The Business Cafe
Joe Bottieri's Web Site | The Internet | USA
Where in the marketplace are you positioned?
Recently, I had a conversation with the President of an auto accessory manufacturer. It seems they are changing their manufacturing process again. They did that twice before and it didn't work out to well, but I agreed that it was time to make a move in an effort to step out ahead of the competition. What I meant was they should improve the quality of their base products - the money makers.
What they are contemplating and actually have in the works, is to simplify the manufacturing process while at the same time improve the appearance of the products. While this sounds like a good plan, it involves the replacement of stainless steel with plastic as the base material because the new process can't be applied to stainless steel. I questioned the wisdom of moving from a metal part to plastic since my experience in his market showed that high-end consumers don't want plastic accessories of this type. Plastic accessories of this type are at the low end of the market. I.e.: cheap stuff buyers.
I went on to explain, when you make less expensive items you end up moving your products into a lower level of the market. They cost you less and you sell more, but you end up having to sell them for less so they can compete in that segment. Additionally, when you make products that anyone else can make you invite more competition and therefore your markup drops further while at the same time your cost to handle that product remains the same as it did when you were selling more profitable items. So, you have to sell a higher volume in a more competitive market at less profit, BUT the cost to handle each item remains the same.
So, what they end up with is a good looking, low priced product that isn't appealing to the upper-level market because it's plastic. And, being cheap and easily made makes it easy for anyone to knock it off, especially China. Mind you these are licensed products requiring a royalty to be paid on every unit they make. China can make them cheaper and don't care about licensing and won't pay royalties, thereby reducing the cost in China even more.
As you continue to move your products further down the ladder in the marketplace it requires a much higher sales volume to make it worthwhile. It takes just as much manpower to handle one cheap item as it does one expensive item. However, if you have to handle 20 cheap items to generate the profit of one expensive item.... well it's pretty obvious what happens to profit. At the same time these less expensive simple-to-manufacture products invite competition from here and abroad. IMHO that is not stepping out ahead of the competition, but simply stepping down into a market with more competition.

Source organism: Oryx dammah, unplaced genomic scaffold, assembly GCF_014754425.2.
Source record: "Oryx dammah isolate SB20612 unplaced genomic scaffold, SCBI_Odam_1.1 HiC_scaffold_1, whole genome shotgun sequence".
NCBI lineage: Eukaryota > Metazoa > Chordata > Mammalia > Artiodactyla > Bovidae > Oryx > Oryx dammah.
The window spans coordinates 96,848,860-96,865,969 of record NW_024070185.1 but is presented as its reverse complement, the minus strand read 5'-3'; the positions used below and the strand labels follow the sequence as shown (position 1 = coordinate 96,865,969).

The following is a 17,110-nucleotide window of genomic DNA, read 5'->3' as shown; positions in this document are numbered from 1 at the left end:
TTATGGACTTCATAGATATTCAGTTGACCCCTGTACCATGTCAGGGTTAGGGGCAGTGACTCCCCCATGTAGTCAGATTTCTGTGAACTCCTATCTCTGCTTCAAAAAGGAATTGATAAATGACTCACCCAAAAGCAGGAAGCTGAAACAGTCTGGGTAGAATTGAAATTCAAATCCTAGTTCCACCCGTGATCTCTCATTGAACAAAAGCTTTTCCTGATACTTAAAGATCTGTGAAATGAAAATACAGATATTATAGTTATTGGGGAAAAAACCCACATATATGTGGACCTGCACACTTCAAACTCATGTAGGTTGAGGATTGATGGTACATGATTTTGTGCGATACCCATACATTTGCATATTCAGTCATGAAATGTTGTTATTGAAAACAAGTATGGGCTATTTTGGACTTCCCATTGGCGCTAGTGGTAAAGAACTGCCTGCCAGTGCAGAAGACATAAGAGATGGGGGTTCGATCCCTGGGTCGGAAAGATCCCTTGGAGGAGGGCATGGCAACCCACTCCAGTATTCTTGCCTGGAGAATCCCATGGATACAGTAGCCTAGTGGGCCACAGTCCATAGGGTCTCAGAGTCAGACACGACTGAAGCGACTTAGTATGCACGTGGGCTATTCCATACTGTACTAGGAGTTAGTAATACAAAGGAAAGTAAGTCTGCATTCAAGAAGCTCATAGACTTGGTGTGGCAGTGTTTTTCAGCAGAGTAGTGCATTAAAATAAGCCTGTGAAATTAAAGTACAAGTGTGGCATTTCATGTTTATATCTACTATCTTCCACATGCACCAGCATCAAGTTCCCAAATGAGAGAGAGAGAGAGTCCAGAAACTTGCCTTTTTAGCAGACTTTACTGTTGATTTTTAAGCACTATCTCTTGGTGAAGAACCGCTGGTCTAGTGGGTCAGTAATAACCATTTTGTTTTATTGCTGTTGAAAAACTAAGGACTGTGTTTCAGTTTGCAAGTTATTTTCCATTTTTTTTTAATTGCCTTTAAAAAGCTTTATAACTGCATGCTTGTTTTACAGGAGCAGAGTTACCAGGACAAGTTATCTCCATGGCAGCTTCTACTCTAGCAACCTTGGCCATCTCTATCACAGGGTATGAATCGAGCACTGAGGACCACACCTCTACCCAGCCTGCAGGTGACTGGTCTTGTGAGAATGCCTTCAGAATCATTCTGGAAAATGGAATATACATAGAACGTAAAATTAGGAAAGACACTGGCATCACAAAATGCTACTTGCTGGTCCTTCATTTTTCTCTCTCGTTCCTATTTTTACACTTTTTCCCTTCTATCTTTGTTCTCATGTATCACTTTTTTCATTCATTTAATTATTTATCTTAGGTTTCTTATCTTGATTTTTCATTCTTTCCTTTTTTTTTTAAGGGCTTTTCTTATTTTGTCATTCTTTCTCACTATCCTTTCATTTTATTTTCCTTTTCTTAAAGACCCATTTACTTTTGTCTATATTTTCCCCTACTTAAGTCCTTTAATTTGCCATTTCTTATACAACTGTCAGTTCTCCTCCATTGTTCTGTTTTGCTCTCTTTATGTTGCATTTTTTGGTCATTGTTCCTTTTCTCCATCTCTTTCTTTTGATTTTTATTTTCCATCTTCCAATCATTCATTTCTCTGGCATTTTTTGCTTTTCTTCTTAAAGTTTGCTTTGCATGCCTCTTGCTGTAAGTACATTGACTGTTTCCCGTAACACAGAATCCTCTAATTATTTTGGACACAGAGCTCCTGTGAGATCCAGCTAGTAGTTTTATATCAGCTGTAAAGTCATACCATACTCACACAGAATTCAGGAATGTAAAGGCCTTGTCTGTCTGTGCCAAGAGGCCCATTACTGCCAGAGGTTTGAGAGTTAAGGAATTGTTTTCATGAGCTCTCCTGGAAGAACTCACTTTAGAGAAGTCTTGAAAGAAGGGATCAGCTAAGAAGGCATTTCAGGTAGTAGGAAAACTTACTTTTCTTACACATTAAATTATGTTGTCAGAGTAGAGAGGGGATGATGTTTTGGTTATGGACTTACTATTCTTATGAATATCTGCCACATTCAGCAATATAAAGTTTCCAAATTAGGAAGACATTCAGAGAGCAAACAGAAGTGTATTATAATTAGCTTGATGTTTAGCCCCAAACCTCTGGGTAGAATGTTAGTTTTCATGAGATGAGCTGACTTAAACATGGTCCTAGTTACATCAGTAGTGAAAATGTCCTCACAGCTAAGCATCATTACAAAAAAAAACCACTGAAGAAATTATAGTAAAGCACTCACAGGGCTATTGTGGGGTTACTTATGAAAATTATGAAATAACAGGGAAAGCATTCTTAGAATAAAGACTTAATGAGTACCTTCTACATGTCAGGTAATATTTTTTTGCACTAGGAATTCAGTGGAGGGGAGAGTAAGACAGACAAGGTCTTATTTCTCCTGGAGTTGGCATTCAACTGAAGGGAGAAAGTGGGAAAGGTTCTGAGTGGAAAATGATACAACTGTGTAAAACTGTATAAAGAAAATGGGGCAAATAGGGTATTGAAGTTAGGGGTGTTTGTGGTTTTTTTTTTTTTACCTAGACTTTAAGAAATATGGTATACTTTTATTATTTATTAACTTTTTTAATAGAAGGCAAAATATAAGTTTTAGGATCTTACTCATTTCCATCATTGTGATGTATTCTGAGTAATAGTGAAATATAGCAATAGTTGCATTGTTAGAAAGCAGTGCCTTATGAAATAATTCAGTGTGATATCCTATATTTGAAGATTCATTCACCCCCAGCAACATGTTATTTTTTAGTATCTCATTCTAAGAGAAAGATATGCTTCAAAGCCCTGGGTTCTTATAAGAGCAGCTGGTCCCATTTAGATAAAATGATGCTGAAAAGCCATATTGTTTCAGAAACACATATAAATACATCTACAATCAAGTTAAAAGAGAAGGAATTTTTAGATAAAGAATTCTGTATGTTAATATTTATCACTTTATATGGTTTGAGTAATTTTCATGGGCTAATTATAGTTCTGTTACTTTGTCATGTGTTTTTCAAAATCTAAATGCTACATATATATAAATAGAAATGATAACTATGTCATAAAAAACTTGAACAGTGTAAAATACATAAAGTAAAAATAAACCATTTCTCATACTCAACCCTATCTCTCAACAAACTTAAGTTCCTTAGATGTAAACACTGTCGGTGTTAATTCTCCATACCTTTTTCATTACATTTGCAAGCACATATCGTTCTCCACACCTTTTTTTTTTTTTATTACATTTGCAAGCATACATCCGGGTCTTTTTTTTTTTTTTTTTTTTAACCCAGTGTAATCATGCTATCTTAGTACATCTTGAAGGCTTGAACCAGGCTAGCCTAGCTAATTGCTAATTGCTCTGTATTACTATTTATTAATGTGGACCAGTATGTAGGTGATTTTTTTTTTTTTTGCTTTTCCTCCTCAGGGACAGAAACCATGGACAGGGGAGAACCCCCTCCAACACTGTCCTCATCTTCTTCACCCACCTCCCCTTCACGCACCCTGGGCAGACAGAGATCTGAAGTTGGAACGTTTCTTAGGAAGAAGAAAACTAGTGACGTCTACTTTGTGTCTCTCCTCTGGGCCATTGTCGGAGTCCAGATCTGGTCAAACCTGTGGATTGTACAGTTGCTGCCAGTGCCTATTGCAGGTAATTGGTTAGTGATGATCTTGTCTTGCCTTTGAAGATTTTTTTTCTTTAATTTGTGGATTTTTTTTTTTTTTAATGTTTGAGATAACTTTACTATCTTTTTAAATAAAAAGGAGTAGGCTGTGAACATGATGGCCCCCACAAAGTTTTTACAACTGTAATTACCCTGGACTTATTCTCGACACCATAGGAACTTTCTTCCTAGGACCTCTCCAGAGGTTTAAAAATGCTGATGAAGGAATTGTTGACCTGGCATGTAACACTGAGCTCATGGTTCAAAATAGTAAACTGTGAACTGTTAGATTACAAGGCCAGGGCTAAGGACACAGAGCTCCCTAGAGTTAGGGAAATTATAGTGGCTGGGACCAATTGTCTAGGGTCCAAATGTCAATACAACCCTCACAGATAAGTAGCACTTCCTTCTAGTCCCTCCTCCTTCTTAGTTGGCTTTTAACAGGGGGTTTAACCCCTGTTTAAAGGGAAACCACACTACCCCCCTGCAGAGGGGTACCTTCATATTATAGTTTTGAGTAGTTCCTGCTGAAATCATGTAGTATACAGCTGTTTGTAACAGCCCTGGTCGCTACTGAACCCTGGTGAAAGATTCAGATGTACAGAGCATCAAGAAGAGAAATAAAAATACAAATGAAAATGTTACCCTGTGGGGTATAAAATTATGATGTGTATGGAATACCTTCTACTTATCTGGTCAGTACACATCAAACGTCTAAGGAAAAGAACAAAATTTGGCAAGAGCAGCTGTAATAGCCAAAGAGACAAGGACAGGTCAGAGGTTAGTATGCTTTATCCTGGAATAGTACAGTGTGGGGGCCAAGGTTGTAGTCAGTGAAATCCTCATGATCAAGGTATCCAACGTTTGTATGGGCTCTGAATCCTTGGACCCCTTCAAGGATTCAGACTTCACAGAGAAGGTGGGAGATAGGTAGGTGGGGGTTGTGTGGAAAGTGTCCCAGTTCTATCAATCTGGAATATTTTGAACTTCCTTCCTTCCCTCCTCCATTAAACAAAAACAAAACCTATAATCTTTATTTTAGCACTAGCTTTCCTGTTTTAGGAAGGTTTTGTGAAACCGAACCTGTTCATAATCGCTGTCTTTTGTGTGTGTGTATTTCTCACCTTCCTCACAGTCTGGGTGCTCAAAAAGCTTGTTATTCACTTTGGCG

My philosophy has always been; make the best products and sell to the top of the market. Sell fewer at greater margins to high-end customers who pay their bills on time and let the vultures bottom feed.
The response was that they are quality orientated and that all the items they offer are top quality. Well he missed my point. I said top-end products - the best of the best not the best of the cheap.
Don't get greedy. Know where your profitable items sell and stick with it. You can't be everything to everyone. When you cheapen your products just to get more marketshare you are defeating the purpose. Selling more items at less profit is more work than the other way around. You end up in the pool with all the sharks. Know the value of your products and make the best quality you can at a fair price. When you start downgrading your product in an effort to gain marketshare you will eventually be less profitable.
Don't misunderstand; if there's a market segment you believe you can service with a less expensive quality product, by all means go for it, BUT make it under a diffrent brand with different packaging.
Value your customers who pay their bills as they should. Let your competition have those who don't.
Remember a sale without profit is a waste of time. A sale without payment is not a sale at all.
Joe Bottieri, 3/1/2020
Adopting one animal won't change the world, but it will change the world for that one animal.